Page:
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Volver: A Community of Women

Almodovar's "relational mystery" uses communication to overcome danger, time and death


Spanish director Pedro Almodovar's newest film Volver ("to return") begins with a scene of women in a cemetary cleaning the graves and tombs of their dead husbands while a stiff wind continuously litters the area with more dirt and debris. Volver contains several such unusual and memorable images, including a brief scene of more than a dozen female mourners, dressed in black, comforting each other at a wake. 

But Volver is not primarily about death. It's an effervescent movie enlivened with the interactions and conversations of several fine actresses. After her death, Irene (Carmen Maura) returns at a crucial time in the lives of her family to attend to unfinished business. Her daughters Raimundo (Penelope Cruz), Sole (Lola Duenas), and granddaughter Paula (Yohana Cobo) are dealing with a very stressful situation. Two unexpected deaths occur and something has to be done with the bodies. "I've come back to ask you to forgive me," Irene says. However, there is much more here than simply the need for forgiveness. Questions about the past haunt the memories of the women in Volver: a fire, a missing woman. And who is Paula's father? In the town where these women live, the east wind blows without mercy and is accused of driving people crazy. The town is full of widows because the women outlive the men.  

Volver has been described as a comedy and is sprinkled with small laughs. However, it's more accurately described as a "relational mystery," a film that contains a mystery, but the mystery is in the background. Although the mystery drives the story, we don't even notice it until the film is half over because relationships overshadow it. Volver is a remarkable film, and it's certainly more fascinating than funny.

As in several of Almodovar's previous films, men are barely visible. They are shadows that pass through Volver's images and through the lives of the "real" people in Volver, who of course, are the women. The women are the people Almodovar really wants us to know. The men in this film remind one of ignored or barely tolerated pets, and when they assume a larger role, it's usually not in the best interest of the women.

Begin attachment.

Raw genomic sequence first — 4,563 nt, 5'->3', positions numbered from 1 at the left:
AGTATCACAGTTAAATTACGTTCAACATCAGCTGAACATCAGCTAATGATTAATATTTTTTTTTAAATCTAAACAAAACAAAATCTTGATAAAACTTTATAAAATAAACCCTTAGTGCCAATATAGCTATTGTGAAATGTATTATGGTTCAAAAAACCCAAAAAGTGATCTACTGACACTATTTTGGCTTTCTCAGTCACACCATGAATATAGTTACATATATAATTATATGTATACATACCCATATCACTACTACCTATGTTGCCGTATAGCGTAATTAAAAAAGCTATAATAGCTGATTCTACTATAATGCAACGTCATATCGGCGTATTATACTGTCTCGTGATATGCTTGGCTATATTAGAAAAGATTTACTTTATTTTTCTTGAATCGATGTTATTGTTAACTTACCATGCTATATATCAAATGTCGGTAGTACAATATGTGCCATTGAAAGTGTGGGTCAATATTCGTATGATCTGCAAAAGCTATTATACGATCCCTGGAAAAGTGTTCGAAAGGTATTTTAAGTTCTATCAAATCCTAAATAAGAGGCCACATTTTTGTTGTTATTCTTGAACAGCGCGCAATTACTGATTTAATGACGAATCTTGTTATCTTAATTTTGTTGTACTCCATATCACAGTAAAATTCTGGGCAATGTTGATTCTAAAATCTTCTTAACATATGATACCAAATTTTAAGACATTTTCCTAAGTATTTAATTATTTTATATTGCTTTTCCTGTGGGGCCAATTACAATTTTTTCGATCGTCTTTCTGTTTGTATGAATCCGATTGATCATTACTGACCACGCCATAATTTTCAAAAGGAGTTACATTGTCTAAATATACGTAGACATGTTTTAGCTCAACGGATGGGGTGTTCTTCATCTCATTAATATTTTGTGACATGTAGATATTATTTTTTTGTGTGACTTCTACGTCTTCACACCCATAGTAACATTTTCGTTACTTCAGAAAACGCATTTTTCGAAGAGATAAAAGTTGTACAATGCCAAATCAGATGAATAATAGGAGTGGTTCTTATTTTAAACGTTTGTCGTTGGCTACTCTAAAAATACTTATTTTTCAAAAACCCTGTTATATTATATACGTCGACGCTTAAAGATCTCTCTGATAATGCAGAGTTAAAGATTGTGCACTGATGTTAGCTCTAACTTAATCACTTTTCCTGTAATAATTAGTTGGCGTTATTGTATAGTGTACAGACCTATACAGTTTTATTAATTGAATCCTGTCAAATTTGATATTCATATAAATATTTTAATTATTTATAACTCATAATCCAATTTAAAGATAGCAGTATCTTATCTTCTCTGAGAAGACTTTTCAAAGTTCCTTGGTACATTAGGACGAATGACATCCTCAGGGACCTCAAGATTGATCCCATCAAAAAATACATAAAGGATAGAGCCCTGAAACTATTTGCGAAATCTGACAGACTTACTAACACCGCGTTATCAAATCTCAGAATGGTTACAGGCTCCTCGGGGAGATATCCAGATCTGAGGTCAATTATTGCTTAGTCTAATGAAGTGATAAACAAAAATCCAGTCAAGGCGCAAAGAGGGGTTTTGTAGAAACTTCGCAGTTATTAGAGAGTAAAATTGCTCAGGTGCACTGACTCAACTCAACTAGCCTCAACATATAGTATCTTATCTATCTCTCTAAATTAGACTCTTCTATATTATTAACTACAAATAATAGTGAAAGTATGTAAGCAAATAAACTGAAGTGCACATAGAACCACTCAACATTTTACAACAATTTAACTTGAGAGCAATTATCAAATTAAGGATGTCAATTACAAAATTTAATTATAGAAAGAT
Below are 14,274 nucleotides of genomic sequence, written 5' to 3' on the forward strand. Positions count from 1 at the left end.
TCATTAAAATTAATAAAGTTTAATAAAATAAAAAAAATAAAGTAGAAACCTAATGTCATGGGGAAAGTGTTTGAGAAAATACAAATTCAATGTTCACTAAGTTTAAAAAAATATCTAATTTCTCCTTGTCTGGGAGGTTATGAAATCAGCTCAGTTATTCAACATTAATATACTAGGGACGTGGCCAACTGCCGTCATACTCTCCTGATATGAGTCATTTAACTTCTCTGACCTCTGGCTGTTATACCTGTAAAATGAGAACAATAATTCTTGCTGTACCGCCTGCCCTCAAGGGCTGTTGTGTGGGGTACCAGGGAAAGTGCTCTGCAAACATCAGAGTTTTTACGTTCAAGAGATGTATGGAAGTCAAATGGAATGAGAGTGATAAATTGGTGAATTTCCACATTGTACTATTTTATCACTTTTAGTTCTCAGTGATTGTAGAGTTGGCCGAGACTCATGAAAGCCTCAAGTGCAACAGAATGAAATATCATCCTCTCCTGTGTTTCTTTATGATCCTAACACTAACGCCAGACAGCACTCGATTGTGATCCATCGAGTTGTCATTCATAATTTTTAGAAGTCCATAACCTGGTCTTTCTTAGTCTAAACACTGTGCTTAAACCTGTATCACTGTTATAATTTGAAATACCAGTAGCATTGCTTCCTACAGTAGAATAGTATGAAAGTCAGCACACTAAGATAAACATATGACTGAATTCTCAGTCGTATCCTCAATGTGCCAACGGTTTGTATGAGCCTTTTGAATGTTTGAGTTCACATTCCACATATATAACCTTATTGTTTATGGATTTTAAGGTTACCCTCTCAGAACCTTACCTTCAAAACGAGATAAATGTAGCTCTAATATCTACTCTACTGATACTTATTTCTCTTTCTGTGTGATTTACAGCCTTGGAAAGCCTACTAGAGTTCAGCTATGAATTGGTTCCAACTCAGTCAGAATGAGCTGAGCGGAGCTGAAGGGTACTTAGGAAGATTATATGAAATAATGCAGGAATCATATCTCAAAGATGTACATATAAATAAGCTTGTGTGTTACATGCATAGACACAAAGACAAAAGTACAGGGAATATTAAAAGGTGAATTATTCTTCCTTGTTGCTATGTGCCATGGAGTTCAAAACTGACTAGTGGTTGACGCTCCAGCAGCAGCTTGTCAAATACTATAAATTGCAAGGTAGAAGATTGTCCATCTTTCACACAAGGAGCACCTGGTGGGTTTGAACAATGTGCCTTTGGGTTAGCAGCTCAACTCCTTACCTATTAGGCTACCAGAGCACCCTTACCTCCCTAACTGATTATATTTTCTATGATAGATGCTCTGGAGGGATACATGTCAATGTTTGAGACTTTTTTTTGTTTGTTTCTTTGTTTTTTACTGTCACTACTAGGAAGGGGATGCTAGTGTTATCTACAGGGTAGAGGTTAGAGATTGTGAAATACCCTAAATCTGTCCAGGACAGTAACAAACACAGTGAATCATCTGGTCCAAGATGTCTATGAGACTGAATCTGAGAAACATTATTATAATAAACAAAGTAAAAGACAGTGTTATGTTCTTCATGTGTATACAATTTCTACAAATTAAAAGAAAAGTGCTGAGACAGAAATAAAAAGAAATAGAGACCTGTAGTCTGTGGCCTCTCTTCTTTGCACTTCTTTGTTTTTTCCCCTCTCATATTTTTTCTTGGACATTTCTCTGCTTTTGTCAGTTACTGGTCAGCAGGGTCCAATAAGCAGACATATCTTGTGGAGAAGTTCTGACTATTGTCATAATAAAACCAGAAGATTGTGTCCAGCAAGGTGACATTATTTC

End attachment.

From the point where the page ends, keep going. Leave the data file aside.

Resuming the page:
"I like scenes where two characters confront each other," Almodovar writes, "My films are full of them." Volver displays its director's fondness for verbally confrontational scenes between two people. According to Almodovar, "One can tell the story of the Universe through scenes between twos." The "story of the Universe" is debatable, but Volver certainly does a compelling job of telling the story of the relationships between these women with intelligent and pointed dialogue.

Although all the women in Volver display impressive acting skills, and the memory of their faces remain with the viewer long after the movie is over, the top star of this film is clearly Cruz. Her striking appearance is intended to garner the focus of the audience, and she rises to the opportunity. She's the center of attention, and the other actresses revolve around her like planets around their sun. Is Cruz--at 5 feet, 5 1/2 inches tall--really that much taller than the other women in this film, or is it just the hair and heels?

Almodovar has addressed the relationships between generations of women in earlier films, but never with such a strong sense of community. Even with death lurking nearby, and Sole saying that she's "alone, as usual," no one in Volver seems alone and isolated. Whenever relationships are jeopardized and isolation threatens, we have no doubt that the hurdles these women face will be successfully challenged, as demonstrated by Irene when she tells her granddaughter, "Your mother didn't love me, and it really hurts when a daughter doesn't love her mother." Honest confrontational communication shatters the barriers created by danger, time and death.

Those who are hesitant fans of Almodovar can breathe a sigh of relief. Volver is one of his best films. His use of color is finely tuned and avoids the cheap, gaudy appearance of a few of his earlier films. We can hope that films like the misogynist Tie Me Up, Tie Me Down, and the bland Bad Education are a part of Almodovar's past. Along with sensitive and intriguing films like Talk to Her and All about My Mother, Volver will take its place as one of Almodovar's most worthwhile and original productions. It's a lively and refreshing film that leaves the viewer with a new appreciation of the efficient power of women, their communication and their relationships.

Almodovar quotes are from under the title "doors and cars: scenes between twos."